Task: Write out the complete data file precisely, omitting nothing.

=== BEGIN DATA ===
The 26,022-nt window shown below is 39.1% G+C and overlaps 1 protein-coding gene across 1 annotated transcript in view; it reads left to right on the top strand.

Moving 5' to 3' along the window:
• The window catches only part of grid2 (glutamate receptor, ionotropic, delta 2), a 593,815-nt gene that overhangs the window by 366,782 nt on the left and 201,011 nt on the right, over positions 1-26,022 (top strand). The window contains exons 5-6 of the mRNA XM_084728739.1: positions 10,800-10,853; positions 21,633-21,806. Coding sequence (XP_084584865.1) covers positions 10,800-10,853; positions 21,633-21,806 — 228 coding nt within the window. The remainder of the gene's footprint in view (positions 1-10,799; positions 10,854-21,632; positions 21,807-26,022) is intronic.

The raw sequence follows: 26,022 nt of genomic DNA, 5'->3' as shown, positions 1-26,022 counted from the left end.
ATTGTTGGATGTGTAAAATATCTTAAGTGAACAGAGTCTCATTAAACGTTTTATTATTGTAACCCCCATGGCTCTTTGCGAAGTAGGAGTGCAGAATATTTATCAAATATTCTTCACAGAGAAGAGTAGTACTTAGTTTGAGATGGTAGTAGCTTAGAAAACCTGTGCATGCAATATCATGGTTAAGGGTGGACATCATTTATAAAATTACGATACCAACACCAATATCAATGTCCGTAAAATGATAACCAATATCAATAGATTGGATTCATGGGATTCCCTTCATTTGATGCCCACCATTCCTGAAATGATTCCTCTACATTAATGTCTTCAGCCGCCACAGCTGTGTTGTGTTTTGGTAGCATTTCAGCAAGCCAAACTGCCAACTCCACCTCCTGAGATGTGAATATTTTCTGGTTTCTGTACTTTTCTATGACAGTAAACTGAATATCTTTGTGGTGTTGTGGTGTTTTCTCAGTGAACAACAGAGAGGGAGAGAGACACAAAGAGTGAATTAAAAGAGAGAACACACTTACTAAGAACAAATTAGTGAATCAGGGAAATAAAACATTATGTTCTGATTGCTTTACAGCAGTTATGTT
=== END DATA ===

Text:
The 26,022-nt window shown below is 39.1% G+C and overlaps 1 protein-coding gene across 1 annotated transcript in view; it reads left to right on the top strand.

Moving 5' to 3' along the window:
• The window catches only part of grid2 (glutamate receptor, ionotropic, delta 2), a 593,815-nt gene that overhangs the window by 366,782 nt on the left and 201,011 nt on the right, over positions 1-26,022 (top strand). The window contains exons 5-6 of the mRNA XM_084728739.1: positions 10,800-10,853; positions 21,633-21,806. Coding sequence (XP_084584865.1) covers positions 10,800-10,853; positions 21,633-21,806 — 228 coding nt within the window. The remainder of the gene's footprint in view (positions 1-10,799; positions 10,854-21,632; positions 21,807-26,022) is intronic.

The raw sequence follows: 26,022 nt of genomic DNA, 5'->3' as shown, positions 1-26,022 counted from the left end.
ATTGTTGGATGTGTAAAATATCTTAAGTGAACAGAGTCTCATTAAACGTTTTATTATTGTAACCCCCATGGCTCTTTGCGAAGTAGGAGTGCAGAATATTTATCAAATATTCTTCACAGAGAAGAGTAGTACTTAGTTTGAGATGGTAGTAGCTTAGAAAACCTGTGCATGCAATATCATGGTTAAGGGTGGACATCATTTATAAAATTACGATACCAACACCAATATCAATGTCCGTAAAATGATAACCAATATCAATAGATTGGATTCATGGGATTCCCTTCATTTGATGCCCACCATTCCTGAAATGATTCCTCTACATTAATGTCTTCAGCCGCCACAGCTGTGTTGTGTTTTGGTAGCATTTCAGCAAGCCAAACTGCCAACTCCACCTCCTGAGATGTGAATATTTTCTGGTTTCTGTACTTTTCTATGACAGTAAACTGAATATCTTTGTGGTGTTGTGGTGTTTTCTCAGTGAACAACAGAGAGGGAGAGAGACACAAAGAGTGAATTAAAAGAGAGAACACACTTACTAAGAACAAATTAGTGAATCAGGGAAATAAAACATTATGTTCTGATTGCTTTACAGCAGTTATGTT